Tuesday, September 29, 2015

Doctor Who - Review of the New Series Opener

Doctor Who is back on TV, with series 35 — or, as it's officially known, series 91. I've been a fan since the first episode, back in 1963. I still remember settling down as a nine-year-old to watch the new show with the exceedingly weird title sequence. It's changed almost beyond recognition in nearly 52 years since then, yet managed at the same time to remain exactly the same. It's a rare trick.

The new series (whatever you call it) started with a two-part story, so I thought I'd wait till I'd seen both parts to give a reaction. But, before we start, let's get an extremely subtle warning out of the way:


So, if you haven't had a chance to watch it yet, bookmark this page and come back when you have.

Last year was all about establishing Peter Capaldi as the Twelfth Doctor2, and, while the standard of the stories was varied, from the excellent finale down the highly questionable Kill the Moon, Capaldi was extremely impressive in his simultaneously familiar and different interpretation of the character.

This year, he starts as Doctor-in-residence and needs great stories to continue making his mark. The first episode, The Magician's Apprentice3, started with a bang: a young boy caught in a minefield in a long, dirty war is offered help by the Doctor, who's landed by accident and has no idea which planet he's on. When the child gives his name, the Doctor realises this is Davros, who'll go on to create the Daleks.

Thus, before the titles we're plunged straight into the story's main theme, a continuation of a moral dialogue the Doctor's been having on and off since 1975. That year, one of the all-time-great Doctor Who stories, Genesis of the Daleks, chronicled how the Doctor failed to prevent Davros in his creation. Faced with the opportunity of destroying all the embryonic Daleks, he hesitates and asks:

Listen, if someone who knew the future pointed out a child to you and told you that that child would grow up totally evil, to be a ruthless dictator who would destroy millions of lives, could you then kill that child?4

Now, with those words come back to haunt him, the Doctor has three options for the child Davros: save him, kill him, or leave him to his fate. It's not till the story's final scene that we find out the choice he'll ultimately makes.

The heart of the story is a series of scenes between the Doctor and the adult Davros, last seen in 2008, in which they continue their debate about the ethics of the Daleks. Davros's position has always been that compassion is weakness and only through strength and ruthlessness can the Daleks survive, while the Doctor continues to argue the case for compassion. Taunted by Davros that "[Compassion] will kill you in the end," he retorts, "I wouldn't die any other way."

Now, though, Davros is dying and seems not only to be questioning his position but even wanting the Doctor's approval. It's all a ruse, of course — this is Davros, after all — and the Doctor seems caught in the snare of his compassion. But this is the Doctor, too, and he's one step ahead.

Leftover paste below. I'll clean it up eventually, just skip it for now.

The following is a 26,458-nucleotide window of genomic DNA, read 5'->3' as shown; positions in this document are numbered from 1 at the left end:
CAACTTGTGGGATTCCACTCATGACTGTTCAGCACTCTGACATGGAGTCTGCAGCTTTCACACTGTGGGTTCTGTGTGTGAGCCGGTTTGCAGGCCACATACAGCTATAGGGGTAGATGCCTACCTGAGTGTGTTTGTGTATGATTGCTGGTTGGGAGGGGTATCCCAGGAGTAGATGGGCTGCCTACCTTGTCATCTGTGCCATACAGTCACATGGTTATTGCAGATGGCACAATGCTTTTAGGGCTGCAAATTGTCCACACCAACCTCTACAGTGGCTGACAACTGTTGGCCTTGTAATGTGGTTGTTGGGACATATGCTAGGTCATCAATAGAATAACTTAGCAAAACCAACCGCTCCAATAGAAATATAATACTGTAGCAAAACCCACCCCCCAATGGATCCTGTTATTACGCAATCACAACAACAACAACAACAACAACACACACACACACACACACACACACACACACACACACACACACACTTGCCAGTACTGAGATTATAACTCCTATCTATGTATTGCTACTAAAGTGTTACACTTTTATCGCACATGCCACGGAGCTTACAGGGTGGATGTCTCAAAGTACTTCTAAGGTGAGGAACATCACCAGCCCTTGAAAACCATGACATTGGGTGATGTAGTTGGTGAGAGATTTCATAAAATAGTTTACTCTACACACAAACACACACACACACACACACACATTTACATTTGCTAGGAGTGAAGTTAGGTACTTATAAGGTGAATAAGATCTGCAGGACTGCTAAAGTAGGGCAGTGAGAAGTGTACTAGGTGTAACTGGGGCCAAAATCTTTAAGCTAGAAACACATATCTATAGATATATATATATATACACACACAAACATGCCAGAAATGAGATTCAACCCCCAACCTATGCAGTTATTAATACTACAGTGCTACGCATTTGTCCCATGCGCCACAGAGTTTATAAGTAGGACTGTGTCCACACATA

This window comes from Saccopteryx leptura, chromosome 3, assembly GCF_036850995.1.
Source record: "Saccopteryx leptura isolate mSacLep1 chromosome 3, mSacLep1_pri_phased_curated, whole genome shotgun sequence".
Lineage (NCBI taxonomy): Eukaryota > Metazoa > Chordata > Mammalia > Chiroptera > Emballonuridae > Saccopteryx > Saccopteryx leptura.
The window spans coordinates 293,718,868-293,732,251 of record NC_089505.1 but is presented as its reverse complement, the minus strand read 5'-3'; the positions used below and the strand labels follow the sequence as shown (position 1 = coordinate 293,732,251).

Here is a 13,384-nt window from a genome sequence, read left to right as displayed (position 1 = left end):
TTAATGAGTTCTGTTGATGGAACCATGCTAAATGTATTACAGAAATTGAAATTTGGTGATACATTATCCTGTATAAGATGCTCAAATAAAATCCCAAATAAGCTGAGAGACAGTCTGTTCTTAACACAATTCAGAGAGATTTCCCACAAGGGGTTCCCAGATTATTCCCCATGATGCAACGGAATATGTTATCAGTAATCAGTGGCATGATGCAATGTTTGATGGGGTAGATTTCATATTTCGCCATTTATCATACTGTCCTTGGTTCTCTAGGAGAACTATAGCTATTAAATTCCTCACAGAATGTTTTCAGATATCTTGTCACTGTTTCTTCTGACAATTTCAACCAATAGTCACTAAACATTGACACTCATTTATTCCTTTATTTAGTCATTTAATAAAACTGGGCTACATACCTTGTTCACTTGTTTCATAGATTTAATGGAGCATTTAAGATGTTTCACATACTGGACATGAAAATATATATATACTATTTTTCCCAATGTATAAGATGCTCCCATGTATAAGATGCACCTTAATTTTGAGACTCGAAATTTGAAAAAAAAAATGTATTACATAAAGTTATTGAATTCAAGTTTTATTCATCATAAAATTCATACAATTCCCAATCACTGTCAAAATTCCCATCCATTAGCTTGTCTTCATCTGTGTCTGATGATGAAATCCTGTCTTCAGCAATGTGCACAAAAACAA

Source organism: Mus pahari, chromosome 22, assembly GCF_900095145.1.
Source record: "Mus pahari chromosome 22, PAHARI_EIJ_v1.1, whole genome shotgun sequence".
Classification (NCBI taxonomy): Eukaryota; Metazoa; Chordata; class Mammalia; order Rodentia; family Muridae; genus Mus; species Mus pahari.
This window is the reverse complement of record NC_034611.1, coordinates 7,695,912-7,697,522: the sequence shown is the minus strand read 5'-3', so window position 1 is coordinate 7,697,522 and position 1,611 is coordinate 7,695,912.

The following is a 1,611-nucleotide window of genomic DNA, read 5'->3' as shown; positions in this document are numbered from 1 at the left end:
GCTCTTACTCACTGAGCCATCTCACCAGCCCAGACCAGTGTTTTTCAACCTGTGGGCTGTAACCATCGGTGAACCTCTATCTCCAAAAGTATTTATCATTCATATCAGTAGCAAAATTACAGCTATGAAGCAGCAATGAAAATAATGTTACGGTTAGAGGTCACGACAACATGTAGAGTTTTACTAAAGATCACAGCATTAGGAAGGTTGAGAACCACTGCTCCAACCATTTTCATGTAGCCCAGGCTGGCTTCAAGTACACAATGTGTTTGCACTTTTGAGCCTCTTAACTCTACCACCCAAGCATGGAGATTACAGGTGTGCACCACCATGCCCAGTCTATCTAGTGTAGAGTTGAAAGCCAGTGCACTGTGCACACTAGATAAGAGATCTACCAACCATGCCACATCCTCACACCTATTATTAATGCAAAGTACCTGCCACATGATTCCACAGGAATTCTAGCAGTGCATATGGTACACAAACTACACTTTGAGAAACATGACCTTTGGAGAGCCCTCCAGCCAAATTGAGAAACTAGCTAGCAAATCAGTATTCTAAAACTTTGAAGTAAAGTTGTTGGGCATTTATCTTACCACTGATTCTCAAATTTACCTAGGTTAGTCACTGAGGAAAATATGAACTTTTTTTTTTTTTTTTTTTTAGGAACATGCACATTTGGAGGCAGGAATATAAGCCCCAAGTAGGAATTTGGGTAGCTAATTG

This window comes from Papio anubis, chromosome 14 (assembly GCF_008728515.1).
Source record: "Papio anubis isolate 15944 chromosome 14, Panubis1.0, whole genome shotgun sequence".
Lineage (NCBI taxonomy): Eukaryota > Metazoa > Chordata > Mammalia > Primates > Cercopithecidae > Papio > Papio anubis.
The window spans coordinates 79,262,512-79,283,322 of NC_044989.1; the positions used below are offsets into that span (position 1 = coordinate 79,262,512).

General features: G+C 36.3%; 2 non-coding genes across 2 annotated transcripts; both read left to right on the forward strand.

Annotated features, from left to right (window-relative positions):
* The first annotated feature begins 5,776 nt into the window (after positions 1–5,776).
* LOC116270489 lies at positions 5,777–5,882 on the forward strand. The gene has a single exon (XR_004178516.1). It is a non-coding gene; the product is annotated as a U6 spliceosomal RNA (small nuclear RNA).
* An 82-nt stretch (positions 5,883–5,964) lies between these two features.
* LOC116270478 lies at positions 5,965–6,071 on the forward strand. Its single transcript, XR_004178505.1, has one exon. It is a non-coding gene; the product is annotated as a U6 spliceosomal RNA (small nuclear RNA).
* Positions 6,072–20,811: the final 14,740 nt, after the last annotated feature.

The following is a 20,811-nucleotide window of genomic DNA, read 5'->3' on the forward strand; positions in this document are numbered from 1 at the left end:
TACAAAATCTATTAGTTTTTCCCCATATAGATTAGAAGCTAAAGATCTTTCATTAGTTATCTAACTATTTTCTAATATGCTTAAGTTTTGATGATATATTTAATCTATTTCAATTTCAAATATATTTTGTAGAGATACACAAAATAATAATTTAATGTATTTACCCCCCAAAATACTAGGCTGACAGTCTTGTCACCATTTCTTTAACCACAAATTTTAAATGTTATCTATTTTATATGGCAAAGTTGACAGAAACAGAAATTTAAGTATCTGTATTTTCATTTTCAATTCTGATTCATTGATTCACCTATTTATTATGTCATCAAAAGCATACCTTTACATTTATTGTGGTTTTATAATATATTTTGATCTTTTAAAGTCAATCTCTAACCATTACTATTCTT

It's great to see ethical debate at the heart of things, as it was in so many of the great Doctor Who stories of the past, but this is anything but a talky story. Missy is back (and yes, we do find out how she survived her death last year) forming an unlikely alliance with Clara to find and help the Doctor.

In her female form, Missy seems better able to express her very contradictory feelings about the Doctor — constantly trying to kill him, she insists, doesn't alter the fact that he's her best friend and always has been. She talks constantly about memories of their childhood (just as we also get a glimpse of Davros's childhood) although she hints that not everything she tells Clara is true. Certainly referring to when the Doctor was a little girl seems implausible, in the light of last year's Listen.

Of course, Missy too has her own agenda, and in the end she almost succeeds in tricking the Doctor into killing Clara. As in Logopolis, any apparent alliance with the Master/Missy isn't going to last a moment longer than s/he chooses.

There's a lot else packed into the story: planes stuck in the sky, UNIT headquarters, a space bar containing many familiar aliens, a strange mediaeval scene with Doctor playing an electric guitar (the one weak section of the story, in my opinion), Dalek "sewers" containing not-quite-dead Daleks that the Doctor brings to life (setting up my favourite line, when he tells the Supreme Dalek "Your sewers are revolting") and Clara pretending to be a Dalek.

This last is interesting, since the first time we met Clara, in Asylum of the Daleks, she actually was a Dalek, so this brings her full circle. The whole process of pretending to be a Dalek is radically different from when Ian did it in The Daleks or Rebec in Planet of the Daleks, but that makes sense. The Daleks have been upgraded, redesigned and re-bioengineered so often since then, both by Davros and the Emperor5, that I wouldn't expect their mechanisms to be the same.

Clara's "training session" by Missy is fun and makes some intriguing suggestions about the Daleks (their guns are fired by emotion, and shouting exterminate is their way of "reloading) but what we learn from it also turns out to be crucial.

Perhaps the most arresting figure in the story, apart from Davros and Missy, is the wonderfully sinister Colony Sarff, Davros's messenger and bodyguard, whom the Doctor describes as "a nest of snakes in a dress". A scary-looking figure in its assembled form, it can collapse into a mass of individual snakes, each of which appear to have an equal part in the whole ("We are a democracy," it explains at one point). It's regrettable that Colony Sarff is destroyed at the end — but maybe there are more of its kind out there.